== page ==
Creating long-lived specifications in a world of frequent technology changes
One of the greatest challenges facing Small Form Factor (SFF) industry trade groups is the creation of industry standards that leverage new technologies such as PCI Express while enabling a smooth transition from late life-cycle technologies such as ISA and PCI. But with new technologies churning rapidly, additional pressure is brought to bear as these standards must now anticipate further evolution and plan accordingly.
We’ve been fortunate in the SFF arena. Base technologies such as the ISA bus and RS-232 have enjoyed very long lives. This has allowed embedded systems designed to industry standards in the 1980s and 1990s to be refreshed with new components without changing the fundamental underlying architecture.
Today, system manufacturers in regulated industries require a bridge from earlier interface technologies (ISA and PCI) that allows their recently designed systems to take advantage of the new capabilities while retaining elements of earlier systems. This is particularly important when unique or custom components such as analog or digital I/O are fundamental to system implementation. SFF-SIG’s standards enable new technologies such as PCI Express and USB I/O expansion without forcing the obsolescence of popular long-life standards. For example, our new Stackable Unified Module Interconnect Technology – Industry Standard Module (SUMIT-ISM) Specification explicitly defines how to include a PC/104 (ISA) or PCI-104 (PCI) card within a SUMIT-ISM stack.
But the challenge is greater than simply providing a bridge to legacy interfaces. We know that PCI Express Gen 2 and even Gen 3 are right around the corner. So is USB 3.0. Upcoming changes in display interfaces will wreak havoc with system upgrades during the next decade. Even minor changes in chipsets and integrated processors from one generation to the next will cause difficulties with the number of ports supported or port configurations.
It is important that industry standards forming the bedrock of the SFF community have the ability to adopt new technologies that do not obsolete connectors and provide fully upward-compatible pin definitions. Frequent changes to standards that introduce a new connector or incompatible pin-out complicate upgrades, reduce the number of new products that adhere to the standard, and decrease options for all developers.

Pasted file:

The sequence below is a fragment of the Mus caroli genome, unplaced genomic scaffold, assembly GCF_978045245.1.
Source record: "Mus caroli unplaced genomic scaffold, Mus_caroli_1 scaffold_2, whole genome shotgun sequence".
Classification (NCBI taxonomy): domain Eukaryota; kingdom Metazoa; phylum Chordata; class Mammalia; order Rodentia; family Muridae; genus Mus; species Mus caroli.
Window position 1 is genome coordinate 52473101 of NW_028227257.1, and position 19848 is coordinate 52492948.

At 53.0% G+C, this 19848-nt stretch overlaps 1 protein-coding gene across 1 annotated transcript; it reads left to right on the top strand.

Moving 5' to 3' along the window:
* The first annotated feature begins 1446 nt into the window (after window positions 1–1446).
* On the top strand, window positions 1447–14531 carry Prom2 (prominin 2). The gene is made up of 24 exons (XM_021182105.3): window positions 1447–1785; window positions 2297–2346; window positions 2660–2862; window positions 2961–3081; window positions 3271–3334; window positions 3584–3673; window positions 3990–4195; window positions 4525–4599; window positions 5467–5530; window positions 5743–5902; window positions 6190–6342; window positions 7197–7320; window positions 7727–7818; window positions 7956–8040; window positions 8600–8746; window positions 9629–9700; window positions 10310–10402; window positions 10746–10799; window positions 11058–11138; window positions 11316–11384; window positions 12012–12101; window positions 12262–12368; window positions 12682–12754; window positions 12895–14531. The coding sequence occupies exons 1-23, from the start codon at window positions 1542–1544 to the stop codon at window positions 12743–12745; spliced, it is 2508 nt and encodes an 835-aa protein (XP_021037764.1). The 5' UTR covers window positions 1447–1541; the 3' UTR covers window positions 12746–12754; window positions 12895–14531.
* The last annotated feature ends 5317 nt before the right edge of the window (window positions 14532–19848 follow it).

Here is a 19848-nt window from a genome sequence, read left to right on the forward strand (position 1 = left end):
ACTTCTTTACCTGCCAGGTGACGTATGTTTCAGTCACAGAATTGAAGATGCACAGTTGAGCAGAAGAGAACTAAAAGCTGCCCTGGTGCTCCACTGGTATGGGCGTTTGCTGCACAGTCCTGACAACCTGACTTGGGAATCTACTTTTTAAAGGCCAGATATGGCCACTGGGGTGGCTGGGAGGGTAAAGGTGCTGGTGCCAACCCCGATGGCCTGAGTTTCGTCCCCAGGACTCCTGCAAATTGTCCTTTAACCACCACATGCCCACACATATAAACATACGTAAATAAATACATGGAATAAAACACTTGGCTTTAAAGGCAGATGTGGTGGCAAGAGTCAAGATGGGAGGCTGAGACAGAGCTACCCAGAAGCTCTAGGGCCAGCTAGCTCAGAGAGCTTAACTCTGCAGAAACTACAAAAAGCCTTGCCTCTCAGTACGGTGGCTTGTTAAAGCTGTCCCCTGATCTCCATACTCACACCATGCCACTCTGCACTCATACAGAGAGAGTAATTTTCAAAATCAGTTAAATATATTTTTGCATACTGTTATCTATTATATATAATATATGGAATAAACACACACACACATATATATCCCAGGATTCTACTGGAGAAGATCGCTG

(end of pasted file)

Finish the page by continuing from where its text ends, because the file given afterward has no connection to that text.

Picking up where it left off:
SFF-SIG is taking several steps to ensure that supported standards will continue to stay relevant for years, allowing further evolution to the new technologies described earlier. These steps include:
- Choosing connectors that have been proven to meet the performance requirements of PCI Express Gen 2 and Gen 3 and USB 3.0 (all specifications)
- Avoiding the inclusion of the graphics display interface du jour in the pin definition for SUMIT
- Accommodating reserved pins and a pin layout that enables a USB 3.0 definition, which requires more pins than USB 2.0, without obsoleting products built to the original specification (SUMIT, Computer On Module Interconnect Technology or COMIT, CoreExpress)
- Enabling a dual definition of the PCI Express x4 lane on the SUMIT interface to optionally support four additional PCI Express x1 lanes
- Offering a dual definition on display interface pins enabling a path to the new display port interface (CoreExpress)
- Supplying both 3.3 V and 5 V power input to minimize switching noise and conversion losses
- Providing multiple buses within a single low-pin-count connector to maximize connector life in the face of churning chipsets and flighty flash controllers (MiniBlade, SUMIT, COMIT, CoreExpress)
Taken together, these steps help provide reassurance that specifications developed by SFF-SIG will have the longest possible lifetimes, meaning that products that adhere to these specifications will remain viable solutions through the end of this new decade and beyond. SFF-SIG is well-positioned to incorporate next-generation technologies while remaining upward-compatible from the current set of standards.
That said, there are no guarantees. Our crystal balls reach only so far. However, it is also incumbent upon base technology developers to assure that their new developments provide for graceful evolution to the greatest extent possible. The responsible evolution of base technologies coupled with the steps taken by SFF-SIG allow embedded developers to incorporate products based around SUMIT, COMIT, Pico-ITXe, Pico-I/O, MiniBlade, and CoreExpress with a high comfort level that these products will attain maximum possible lifetimes.